144

I have data types defined as:

data ComitteeView = CommitteeView { committeeId :: CommitteeId
                                  , committeeMembers :: [Person] 
                                  }

data CommitteesView = CommitteesView { committeeView :: [CommitteeView] }

Now, as it stands, I have a Persistent model defined as:

Person
  name  Text

Committee
  name  Text

CommitteePerson
  personId    PersonId
  committeeId CommitteeId

I can pretty easily create a query to populate a CommitteeView, using Esqueleto. It would go something like this:

getCommitteeView cid = 
  CommitteeView <$> runDB $ 
    select $
      from (person `InnerJoin` pxc `InnerJoin` committee) -> do
        on  (committee ^. CommitteeId ==. pxc ^. CommitteePersonCommitteeId)
        on  (person ^. PersonId       ==. pxc ^. CommitteePersonPersonId)
        where_ (committee ^. CommitteePersonCommitteeId ==. val cid)
        return person

Now, consider the problem of populating CommitteesView. In principle, we get enough data to populate by running subquery in the above query. Okay, fair enough. Now how can I use "group by Haskell-list" like group by in SQL? How can I fold rows so that I can end up with a list of lists of people?

I get the impression that esqueleto can't handle the case as such (i.e., it doesn't have a combinator that would do it). And my underlying database obviously doesn't support Haskell lists as a column. But, surely, I can't be the only person to face this issue. What is an effective strategy? Folding an n-list of lists into a n-list? Or running n+1 queries? Are there any other options?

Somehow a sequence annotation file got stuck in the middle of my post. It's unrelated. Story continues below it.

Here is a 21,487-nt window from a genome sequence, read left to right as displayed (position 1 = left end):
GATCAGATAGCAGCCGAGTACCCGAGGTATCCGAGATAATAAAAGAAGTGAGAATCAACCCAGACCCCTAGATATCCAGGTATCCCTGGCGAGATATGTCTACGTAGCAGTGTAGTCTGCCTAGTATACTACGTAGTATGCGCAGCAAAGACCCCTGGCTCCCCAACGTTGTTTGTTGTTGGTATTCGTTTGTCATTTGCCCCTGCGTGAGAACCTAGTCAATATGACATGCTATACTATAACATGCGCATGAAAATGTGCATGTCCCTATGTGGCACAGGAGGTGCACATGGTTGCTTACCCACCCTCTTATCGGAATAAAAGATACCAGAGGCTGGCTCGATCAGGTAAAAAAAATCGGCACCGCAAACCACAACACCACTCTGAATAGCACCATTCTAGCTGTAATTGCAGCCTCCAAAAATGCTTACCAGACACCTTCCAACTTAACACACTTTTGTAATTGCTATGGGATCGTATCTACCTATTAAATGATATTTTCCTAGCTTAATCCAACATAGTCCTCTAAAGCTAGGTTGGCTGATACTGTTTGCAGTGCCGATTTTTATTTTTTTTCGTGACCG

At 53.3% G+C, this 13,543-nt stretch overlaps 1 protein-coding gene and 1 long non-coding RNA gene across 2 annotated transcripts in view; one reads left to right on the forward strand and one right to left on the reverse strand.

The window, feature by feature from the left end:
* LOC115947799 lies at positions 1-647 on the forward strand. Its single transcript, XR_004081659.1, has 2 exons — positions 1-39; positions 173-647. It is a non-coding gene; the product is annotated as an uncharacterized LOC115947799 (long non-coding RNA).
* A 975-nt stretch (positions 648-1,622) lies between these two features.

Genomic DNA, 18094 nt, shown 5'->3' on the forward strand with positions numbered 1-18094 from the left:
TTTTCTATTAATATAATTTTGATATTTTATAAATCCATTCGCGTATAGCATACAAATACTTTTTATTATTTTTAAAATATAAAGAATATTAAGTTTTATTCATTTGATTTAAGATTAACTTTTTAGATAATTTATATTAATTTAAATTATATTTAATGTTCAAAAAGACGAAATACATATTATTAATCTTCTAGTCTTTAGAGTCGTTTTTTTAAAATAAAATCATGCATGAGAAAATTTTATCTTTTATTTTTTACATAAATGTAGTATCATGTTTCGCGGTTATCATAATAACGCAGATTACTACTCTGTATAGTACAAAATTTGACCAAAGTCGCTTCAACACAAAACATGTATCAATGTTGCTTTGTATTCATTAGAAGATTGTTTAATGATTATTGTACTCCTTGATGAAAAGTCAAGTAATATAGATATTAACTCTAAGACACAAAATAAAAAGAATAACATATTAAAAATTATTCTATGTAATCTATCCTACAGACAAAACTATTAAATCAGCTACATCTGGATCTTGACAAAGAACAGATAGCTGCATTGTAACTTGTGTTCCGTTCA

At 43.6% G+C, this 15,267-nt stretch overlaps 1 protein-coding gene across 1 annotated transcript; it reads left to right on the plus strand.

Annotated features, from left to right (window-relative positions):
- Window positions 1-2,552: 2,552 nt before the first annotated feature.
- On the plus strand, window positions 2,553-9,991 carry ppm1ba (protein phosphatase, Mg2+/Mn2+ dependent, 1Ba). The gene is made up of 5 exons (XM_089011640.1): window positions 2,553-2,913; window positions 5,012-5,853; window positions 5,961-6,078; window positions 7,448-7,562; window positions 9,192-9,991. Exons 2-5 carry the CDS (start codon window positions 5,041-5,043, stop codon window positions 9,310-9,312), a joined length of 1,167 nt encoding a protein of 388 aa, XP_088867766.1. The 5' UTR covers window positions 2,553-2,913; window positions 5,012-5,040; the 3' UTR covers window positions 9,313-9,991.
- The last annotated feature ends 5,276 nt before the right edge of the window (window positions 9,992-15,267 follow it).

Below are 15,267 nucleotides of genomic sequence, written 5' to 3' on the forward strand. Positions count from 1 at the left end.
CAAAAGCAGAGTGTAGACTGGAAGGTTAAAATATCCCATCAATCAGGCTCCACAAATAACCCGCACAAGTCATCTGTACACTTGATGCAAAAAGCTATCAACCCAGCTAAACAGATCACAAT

• 2
    Have you looked at Data.List.groupBy? – cdk Jun 12 '14 at 16:45
  • @cdk: Yeah, that's what I've been going with. It gets surprisingly hairy, though. – nomen Jun 16 '14 at 7:27
2
+50

Esqueleto is NOT meant to handle list of sublists (multidimensional list) out of the box yet! Data.List.groupBy that 'cdk' advised to you can group only list itself, but not what you was asking for.

For your case I would insistently advise you to use a classic SQL queries. You can run n+1 queries, but do that only if it is rare and not often usable function, that for example prepares cached data (based on your variables names I suppose that it may not be heavy used and it worth a try). For heavy usage you should consider using classic SQL without any doubt.

If you will go to https://github.com/prowdsponsor/esqueleto you will find that:

Not all SQL features are available, but most of them can be easily added (especially functions).

so you can try to ask for a new feature. Good luck!

  • Do you have a link to a source on this ? I'll be happy to award the bounty if someone can verify this is the correct answer or you can provide some kind of documentation. – Tech Savant Jul 12 '15 at 16:09
  • @NotoriousPet0 If you go on haskell website you will find complete list of examples and use cases and none of them uses multidimensional lists, even "inner join". If you search for a "group by" there, you will find that it can be used for enclosing multiple columns in a tuple or sorting by additional aggregate function. It is also says there that developers try to make Esqueleto as much flexible to support any query, so you can ask for additional extension here. – Kainax Jul 12 '15 at 20:27

protected by Community Jul 5 '15 at 13:59

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